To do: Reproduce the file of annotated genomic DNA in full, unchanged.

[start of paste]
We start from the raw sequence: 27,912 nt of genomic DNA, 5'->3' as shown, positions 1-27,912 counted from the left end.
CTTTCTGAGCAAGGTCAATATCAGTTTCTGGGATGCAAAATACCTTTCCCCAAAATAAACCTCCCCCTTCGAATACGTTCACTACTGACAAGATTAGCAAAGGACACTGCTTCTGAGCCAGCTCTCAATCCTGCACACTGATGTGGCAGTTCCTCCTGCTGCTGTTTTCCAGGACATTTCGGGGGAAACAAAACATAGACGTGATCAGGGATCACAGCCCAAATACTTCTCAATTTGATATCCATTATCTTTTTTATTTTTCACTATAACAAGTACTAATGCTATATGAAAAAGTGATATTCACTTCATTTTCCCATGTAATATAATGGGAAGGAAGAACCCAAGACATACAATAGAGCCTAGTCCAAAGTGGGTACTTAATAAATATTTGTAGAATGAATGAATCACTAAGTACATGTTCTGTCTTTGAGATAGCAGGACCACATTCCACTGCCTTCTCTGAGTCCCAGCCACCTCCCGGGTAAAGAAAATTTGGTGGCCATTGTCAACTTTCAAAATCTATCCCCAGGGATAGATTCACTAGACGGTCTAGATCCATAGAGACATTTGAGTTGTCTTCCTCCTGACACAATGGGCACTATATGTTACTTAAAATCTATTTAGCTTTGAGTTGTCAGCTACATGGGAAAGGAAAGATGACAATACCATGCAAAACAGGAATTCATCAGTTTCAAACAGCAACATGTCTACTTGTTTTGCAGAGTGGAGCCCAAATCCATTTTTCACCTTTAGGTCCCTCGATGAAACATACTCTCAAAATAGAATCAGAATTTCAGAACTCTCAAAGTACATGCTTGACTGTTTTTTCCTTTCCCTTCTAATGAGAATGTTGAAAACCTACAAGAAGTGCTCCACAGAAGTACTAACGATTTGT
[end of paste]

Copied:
We start from the raw sequence: 27,912 nt of genomic DNA, 5'->3' as shown, positions 1-27,912 counted from the left end.
CTTTCTGAGCAAGGTCAATATCAGTTTCTGGGATGCAAAATACCTTTCCCCAAAATAAACCTCCCCCTTCGAATACGTTCACTACTGACAAGATTAGCAAAGGACACTGCTTCTGAGCCAGCTCTCAATCCTGCACACTGATGTGGCAGTTCCTCCTGCTGCTGTTTTCCAGGACATTTCGGGGGAAACAAAACATAGACGTGATCAGGGATCACAGCCCAAATACTTCTCAATTTGATATCCATTATCTTTTTTATTTTTCACTATAACAAGTACTAATGCTATATGAAAAAGTGATATTCACTTCATTTTCCCATGTAATATAATGGGAAGGAAGAACCCAAGACATACAATAGAGCCTAGTCCAAAGTGGGTACTTAATAAATATTTGTAGAATGAATGAATCACTAAGTACATGTTCTGTCTTTGAGATAGCAGGACCACATTCCACTGCCTTCTCTGAGTCCCAGCCACCTCCCGGGTAAAGAAAATTTGGTGGCCATTGTCAACTTTCAAAATCTATCCCCAGGGATAGATTCACTAGACGGTCTAGATCCATAGAGACATTTGAGTTGTCTTCCTCCTGACACAATGGGCACTATATGTTACTTAAAATCTATTTAGCTTTGAGTTGTCAGCTACATGGGAAAGGAAAGATGACAATACCATGCAAAACAGGAATTCATCAGTTTCAAACAGCAACATGTCTACTTGTTTTGCAGAGTGGAGCCCAAATCCATTTTTCACCTTTAGGTCCCTCGATGAAACATACTCTCAAAATAGAATCAGAATTTCAGAACTCTCAAAGTACATGCTTGACTGTTTTTTCCTTTCCCTTCTAATGAGAATGTTGAAAACCTACAAGAAGTGCTCCACAGAAGTACTAACGATTTGT